Tuesday, February 03, 2015

Of gangs, anti-crime plans, and dialogue

Whether you should "dialogue" with gang members or shoot them on sight is an active debate in El Salvador.   The debate is front and center as the year began with a spate of murders of police followed by a purported unilateral cease fire by some of the country's gangs.

Protestant churches which make up the IPAZ effort favor an approach to the country's gang problem which includes dialogue with the gangs.   Leaders of the churches were making visits in January to prisons in El Salvador which they characterized as "pastoral,"  including worship services.  The churches pointed out that they were not negotiating with the gang leaders they met since the churches have no authority from the government to act as mediators.

Coincidentally or not, around the same time as the IPAZ efforts, the gangs announced a unilateral ceasefire.  The rates of murder and some other crimes seemed to drop immediately, and El Salvador experienced its first day without a murder in a very long time.

The Roman Catholic church leadership in the country seems to have now thrown its support behind this effort with a nudge from Pope Francis, after previously distancing themselves from the work of their protestant counterparts.  The Catholic News Service reported that

The Catholic bishops of El Salvador announced that, with encouragement from Pope Francis, they have undertaken a process of dialogue with the country’s gangs. 
Gang members in El Salvador “have a right to be included, to be heard, for they are persons and they have families,” said Auxiliary Bishop Gregorio Rosa Chavez of San Salvador, during a news conference following Feb. 1 Mass in the city’s Metropolitan Cathedral. 
The move came two weeks after several gang leaders — most of them in prison — declared a cease-fire that has already cut murder rates dramatically..... 
Bishop Rosa Chavez represents the church in the government-sponsored National Council for Citizen Security, which has been discussing gang-related issues since its creation late last year. He said the church’s participation “has the approval of the pope. He told us to get in there and work for youth to have opportunities and a chance to dream.”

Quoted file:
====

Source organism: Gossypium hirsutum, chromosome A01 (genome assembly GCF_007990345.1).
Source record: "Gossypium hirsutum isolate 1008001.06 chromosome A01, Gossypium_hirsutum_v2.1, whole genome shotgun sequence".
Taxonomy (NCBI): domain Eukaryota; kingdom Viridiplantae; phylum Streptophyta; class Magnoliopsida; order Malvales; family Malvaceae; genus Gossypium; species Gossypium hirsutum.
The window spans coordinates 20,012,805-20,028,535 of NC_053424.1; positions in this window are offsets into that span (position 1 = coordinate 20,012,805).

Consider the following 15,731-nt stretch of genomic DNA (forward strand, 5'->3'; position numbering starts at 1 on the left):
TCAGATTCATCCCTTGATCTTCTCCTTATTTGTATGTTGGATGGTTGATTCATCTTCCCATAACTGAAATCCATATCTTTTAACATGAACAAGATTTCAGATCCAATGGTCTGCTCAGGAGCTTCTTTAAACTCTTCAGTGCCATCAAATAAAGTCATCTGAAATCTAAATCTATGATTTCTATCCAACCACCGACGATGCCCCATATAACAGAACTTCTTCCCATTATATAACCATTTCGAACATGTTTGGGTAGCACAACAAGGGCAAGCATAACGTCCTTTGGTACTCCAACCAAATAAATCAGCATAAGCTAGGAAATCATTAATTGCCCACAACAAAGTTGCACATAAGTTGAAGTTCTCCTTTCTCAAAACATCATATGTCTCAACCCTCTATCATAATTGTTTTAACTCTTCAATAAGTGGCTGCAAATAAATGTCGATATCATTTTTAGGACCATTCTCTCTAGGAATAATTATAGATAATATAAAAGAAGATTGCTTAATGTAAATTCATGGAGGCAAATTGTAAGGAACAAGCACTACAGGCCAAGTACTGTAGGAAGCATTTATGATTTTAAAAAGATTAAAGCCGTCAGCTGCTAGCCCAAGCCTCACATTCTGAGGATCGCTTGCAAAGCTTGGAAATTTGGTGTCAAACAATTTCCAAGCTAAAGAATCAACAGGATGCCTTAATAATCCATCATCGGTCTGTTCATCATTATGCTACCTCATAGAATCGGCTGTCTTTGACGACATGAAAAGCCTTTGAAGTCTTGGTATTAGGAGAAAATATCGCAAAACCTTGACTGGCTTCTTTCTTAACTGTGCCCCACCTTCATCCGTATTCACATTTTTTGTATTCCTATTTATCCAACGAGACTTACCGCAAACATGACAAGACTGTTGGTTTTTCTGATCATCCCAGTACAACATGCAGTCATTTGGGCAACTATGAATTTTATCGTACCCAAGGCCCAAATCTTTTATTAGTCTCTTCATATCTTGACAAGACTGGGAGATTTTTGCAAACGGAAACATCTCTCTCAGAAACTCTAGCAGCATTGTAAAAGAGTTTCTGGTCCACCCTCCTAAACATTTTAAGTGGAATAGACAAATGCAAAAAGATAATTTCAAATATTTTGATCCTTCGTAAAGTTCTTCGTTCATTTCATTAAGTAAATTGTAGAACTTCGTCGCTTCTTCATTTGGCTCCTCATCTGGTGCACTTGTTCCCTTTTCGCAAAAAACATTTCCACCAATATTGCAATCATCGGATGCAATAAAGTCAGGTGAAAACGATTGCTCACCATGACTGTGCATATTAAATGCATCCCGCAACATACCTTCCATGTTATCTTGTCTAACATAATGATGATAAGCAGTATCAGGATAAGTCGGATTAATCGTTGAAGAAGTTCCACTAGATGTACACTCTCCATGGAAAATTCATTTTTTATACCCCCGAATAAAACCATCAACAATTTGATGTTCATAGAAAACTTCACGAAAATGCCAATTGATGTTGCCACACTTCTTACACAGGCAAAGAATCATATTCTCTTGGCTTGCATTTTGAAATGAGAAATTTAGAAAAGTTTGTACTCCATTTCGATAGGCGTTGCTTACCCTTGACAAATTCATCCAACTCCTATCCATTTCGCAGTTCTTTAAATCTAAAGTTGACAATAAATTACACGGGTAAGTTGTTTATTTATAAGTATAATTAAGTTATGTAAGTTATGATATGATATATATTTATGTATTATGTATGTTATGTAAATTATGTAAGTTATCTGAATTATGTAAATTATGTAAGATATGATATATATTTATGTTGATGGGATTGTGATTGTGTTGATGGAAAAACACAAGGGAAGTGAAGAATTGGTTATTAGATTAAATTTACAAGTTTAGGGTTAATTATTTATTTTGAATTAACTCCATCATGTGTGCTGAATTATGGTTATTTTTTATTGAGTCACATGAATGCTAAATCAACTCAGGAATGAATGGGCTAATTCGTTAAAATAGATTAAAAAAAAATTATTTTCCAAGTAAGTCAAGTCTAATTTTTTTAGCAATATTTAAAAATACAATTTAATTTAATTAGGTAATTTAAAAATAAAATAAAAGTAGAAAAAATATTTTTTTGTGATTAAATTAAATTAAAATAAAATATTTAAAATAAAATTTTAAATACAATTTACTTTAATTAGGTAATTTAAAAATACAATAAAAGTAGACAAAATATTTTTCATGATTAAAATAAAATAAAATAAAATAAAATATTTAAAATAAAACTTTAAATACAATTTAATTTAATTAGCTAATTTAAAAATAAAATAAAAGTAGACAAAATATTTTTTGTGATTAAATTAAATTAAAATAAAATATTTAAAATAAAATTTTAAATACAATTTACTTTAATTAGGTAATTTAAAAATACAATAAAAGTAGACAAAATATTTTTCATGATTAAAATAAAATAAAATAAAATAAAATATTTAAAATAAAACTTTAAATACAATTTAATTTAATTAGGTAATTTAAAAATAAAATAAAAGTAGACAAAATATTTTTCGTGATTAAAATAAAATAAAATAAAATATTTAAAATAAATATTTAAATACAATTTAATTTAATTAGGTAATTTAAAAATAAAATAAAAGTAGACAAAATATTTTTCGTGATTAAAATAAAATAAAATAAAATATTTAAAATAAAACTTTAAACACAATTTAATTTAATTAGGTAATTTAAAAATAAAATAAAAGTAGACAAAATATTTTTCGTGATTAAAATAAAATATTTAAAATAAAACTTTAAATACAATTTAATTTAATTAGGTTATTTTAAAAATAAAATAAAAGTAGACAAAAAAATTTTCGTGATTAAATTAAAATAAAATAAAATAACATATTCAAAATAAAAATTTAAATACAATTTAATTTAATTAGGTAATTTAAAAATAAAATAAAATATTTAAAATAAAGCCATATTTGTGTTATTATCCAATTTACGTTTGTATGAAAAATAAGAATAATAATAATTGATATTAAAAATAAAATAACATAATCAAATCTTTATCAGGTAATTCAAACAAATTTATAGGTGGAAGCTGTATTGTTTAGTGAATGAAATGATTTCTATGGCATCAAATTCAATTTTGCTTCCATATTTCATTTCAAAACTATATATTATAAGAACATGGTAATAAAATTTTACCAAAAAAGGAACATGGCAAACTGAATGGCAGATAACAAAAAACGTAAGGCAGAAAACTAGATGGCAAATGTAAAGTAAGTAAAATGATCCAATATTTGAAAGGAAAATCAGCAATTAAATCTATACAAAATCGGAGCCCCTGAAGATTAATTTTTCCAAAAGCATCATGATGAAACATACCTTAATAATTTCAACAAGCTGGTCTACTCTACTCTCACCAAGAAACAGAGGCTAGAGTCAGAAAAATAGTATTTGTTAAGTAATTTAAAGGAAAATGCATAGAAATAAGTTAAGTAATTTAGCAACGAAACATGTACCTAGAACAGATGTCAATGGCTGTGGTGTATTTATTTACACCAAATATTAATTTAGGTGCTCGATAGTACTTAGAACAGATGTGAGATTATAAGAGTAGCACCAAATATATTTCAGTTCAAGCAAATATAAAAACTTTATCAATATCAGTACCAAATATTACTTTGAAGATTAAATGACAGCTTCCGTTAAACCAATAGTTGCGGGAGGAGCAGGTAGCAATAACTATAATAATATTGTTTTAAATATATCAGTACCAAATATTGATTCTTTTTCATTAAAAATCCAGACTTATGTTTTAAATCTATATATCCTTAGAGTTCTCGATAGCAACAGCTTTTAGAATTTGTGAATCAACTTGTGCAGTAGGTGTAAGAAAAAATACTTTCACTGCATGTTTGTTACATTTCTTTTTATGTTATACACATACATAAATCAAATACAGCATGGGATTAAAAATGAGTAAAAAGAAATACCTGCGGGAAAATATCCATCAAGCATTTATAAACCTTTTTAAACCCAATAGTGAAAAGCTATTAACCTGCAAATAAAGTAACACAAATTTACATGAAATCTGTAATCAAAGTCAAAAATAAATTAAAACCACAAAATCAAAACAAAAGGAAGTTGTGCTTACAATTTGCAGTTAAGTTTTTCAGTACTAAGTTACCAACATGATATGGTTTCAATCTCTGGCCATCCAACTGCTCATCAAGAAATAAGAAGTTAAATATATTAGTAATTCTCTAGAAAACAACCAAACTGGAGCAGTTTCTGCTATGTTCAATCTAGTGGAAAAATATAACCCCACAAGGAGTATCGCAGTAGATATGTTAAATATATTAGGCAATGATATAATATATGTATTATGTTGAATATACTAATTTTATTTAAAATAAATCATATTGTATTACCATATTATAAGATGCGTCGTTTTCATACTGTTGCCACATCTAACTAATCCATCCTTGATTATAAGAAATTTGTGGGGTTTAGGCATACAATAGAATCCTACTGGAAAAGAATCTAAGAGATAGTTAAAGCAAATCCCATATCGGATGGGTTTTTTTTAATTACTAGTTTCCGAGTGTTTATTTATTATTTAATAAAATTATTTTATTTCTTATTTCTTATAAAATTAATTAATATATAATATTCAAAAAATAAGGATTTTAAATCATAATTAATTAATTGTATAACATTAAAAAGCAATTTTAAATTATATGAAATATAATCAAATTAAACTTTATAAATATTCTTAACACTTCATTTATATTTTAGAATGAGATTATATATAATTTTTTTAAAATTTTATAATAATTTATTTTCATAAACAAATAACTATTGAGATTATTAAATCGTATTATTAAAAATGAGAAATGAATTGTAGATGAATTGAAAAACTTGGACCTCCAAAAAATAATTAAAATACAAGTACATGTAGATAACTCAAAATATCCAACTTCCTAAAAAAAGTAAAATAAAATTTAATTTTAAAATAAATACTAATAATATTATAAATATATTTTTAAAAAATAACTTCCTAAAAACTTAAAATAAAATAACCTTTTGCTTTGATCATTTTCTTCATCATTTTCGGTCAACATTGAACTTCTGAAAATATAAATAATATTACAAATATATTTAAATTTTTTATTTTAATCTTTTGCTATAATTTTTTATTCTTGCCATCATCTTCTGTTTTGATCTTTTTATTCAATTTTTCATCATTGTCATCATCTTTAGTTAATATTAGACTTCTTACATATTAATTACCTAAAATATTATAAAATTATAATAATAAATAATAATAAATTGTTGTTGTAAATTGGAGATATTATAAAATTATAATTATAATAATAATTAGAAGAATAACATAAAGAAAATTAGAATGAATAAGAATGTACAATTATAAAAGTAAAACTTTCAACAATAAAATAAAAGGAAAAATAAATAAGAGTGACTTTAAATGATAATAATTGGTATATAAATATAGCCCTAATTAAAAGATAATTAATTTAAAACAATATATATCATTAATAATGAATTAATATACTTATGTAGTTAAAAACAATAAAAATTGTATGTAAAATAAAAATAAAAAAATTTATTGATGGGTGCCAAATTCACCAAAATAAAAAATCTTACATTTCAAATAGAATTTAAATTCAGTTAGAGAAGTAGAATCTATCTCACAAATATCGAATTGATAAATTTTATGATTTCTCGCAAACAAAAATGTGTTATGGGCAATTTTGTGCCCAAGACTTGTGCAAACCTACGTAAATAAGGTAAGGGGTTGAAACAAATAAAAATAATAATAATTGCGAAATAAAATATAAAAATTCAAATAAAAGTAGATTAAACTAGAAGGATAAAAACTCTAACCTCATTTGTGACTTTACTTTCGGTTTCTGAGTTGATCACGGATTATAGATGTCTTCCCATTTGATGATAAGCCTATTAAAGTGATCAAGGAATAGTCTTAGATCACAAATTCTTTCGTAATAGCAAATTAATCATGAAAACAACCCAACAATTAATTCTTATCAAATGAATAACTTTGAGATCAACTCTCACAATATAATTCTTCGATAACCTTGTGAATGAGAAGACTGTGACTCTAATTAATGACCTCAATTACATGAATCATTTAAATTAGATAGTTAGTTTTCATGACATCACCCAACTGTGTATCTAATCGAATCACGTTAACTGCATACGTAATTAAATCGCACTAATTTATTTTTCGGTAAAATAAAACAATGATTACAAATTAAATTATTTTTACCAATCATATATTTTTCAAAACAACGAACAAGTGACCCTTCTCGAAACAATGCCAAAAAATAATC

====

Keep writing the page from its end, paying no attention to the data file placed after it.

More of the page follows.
The prelate was careful to point out that the new dialogue should not be considered negotiation. 
“The word negotiation isn’t involved here. We’re talking about dialogue, which means to listen and give people opportunities. With dialogue, we can reach the grass roots, the youth in the poor neighborhoods who want to be listened to, and give them opportunities to leave the gangs,” said Bishop Rosa Chavez, according to local press reports.

The approach of dialogue with the gangs and programs of re-insertion of gang members who want to leave the gang lifestyle is unlikely to be supported by El Salvador's new security consultant, Rudy Giuliani.  From the Economist:
“THE best answer to terrorist groups and gangs is to confront them,” believes Rudolph Giuliani, a former mayor of New York city. The man who brought the broken-window theory—that tolerance of small crimes would encourage bigger ones—to the United States’ biggest city unsurprisingly rejects the idea of negotiating with gangsters. Now a group of right-wing businessmen in El Salvador have hired Mr Giuliani to propose tough-guy solutions to crime in one of the world’s most gang-ridden countries. He dispatched a fact-finding mission in January.
All of this activity comes with national elections in El Salvador rapidly approaching on March 1.   The original gang truce which led to a 60% reduction in murders over a sustained period of time began the day before El Salvador's 2012 national elections.  

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